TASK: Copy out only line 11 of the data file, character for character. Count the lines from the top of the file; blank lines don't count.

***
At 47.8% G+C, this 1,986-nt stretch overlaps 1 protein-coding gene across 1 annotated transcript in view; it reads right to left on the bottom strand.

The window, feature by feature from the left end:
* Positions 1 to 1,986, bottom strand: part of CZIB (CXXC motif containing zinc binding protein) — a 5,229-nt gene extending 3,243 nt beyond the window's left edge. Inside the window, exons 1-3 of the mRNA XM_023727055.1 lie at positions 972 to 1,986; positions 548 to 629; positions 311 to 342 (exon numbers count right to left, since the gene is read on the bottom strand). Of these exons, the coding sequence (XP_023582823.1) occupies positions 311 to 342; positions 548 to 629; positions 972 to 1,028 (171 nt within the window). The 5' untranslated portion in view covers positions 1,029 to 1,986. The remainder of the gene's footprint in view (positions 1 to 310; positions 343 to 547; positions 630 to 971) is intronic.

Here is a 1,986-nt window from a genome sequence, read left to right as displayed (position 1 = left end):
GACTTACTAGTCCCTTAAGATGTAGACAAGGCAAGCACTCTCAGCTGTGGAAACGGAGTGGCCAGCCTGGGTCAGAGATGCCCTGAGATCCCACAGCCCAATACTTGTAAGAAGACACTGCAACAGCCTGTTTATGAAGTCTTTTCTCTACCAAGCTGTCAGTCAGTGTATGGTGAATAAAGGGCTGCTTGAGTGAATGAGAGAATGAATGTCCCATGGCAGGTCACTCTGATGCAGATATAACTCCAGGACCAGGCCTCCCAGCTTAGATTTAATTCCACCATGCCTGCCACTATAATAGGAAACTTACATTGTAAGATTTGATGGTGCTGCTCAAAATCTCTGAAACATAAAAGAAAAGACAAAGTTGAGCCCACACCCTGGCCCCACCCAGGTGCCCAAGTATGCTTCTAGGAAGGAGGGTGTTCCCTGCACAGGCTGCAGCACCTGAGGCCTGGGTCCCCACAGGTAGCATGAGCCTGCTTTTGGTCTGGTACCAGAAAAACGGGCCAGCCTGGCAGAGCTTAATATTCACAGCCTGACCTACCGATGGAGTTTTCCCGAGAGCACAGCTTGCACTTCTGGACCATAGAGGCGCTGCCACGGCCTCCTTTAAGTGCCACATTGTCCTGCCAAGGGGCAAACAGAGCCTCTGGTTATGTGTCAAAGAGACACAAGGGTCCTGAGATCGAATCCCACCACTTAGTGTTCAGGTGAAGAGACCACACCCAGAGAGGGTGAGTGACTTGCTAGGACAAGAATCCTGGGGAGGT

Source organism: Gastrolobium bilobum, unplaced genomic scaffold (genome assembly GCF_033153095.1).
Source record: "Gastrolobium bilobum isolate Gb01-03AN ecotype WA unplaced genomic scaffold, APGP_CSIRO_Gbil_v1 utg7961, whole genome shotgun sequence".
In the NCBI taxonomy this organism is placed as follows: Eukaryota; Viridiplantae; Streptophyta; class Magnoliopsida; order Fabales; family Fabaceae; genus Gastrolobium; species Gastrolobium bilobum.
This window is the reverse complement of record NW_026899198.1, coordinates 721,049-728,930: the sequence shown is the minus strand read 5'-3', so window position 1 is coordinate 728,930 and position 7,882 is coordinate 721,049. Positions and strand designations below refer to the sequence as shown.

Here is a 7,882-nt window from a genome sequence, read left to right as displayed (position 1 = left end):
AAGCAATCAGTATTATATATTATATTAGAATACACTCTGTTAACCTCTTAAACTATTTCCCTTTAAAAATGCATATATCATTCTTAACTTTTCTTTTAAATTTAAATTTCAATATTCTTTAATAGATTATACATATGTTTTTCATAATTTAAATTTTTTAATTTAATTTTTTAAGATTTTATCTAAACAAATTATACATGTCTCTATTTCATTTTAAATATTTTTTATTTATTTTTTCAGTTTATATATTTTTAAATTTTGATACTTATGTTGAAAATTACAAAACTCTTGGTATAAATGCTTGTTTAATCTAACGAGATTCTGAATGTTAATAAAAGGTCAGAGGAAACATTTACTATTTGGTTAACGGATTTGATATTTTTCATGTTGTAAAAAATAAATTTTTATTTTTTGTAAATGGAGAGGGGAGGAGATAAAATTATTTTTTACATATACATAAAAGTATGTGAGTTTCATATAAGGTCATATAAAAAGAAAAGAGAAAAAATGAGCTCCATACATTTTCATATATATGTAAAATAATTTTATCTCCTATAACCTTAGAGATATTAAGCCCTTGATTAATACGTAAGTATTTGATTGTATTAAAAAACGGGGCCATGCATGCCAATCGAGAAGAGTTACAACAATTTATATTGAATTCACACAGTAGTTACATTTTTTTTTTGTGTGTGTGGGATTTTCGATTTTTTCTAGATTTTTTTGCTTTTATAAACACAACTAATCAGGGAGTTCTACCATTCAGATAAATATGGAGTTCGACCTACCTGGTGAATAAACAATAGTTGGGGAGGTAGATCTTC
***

AAGCAATCAGTATTATATATTATATTAGAATACACTCTGTTAACCTCTTAAACTATTTCCCTTTAAAAATGCATATATCATTCTTAACTTTTCTTTTAAATTTAAATTTCAATATTCTTTAATAGATTATACATATGTTTTTCATAATTTAAATTTTTTAATTTAATTTTTTAAGATTTTATCTAAACAAATTATACATGTCTCTATTTCATTTTAAATATTTTTTATTTATTTTTTCAGTTTATATATTTTTAAATTTTGATACTTATGTTGAAAATTACAAAACTCTTGGTATAAATGCTTGTTTAATCTAACGAGATTCTGAATGTTAATAAAAGGTCAGAGGAAACATTTACTATTTGGTTAACGGATTTGATATTTTTCATGTTGTAAAAAATAAATTTTTATTTTTTGTAAATGGAGAGGGGAGGAGATAAAATTATTTTTTACATATACATAAAAGTATGTGAGTTTCATATAAGGTCATATAAAAAGAAAAGAGAAAAAATGAGCTCCATACATTTTCATATATATGTAAAATAATTTTATCTCCTATAACCTTAGAGATATTAAGCCCTTGATTAATACGTAAGTATTTGATTGTATTAAAAAACGGGGCCATGCATGCCAATCGAGAAGAGTTACAACAATTTATATTGAATTCACACAGTAGTTACATTTTTTTTTTGTGTGTGTGGGATTTTCGATTTTTTCTAGATTTTTTTGCTTTTATAAACACAACTAATCAGGGAGTTCTACCATTCAGATAAATATGGAGTTCGACCTACCTGGTGAATAAACAATAGTTGGGGAGGTAGATCTTC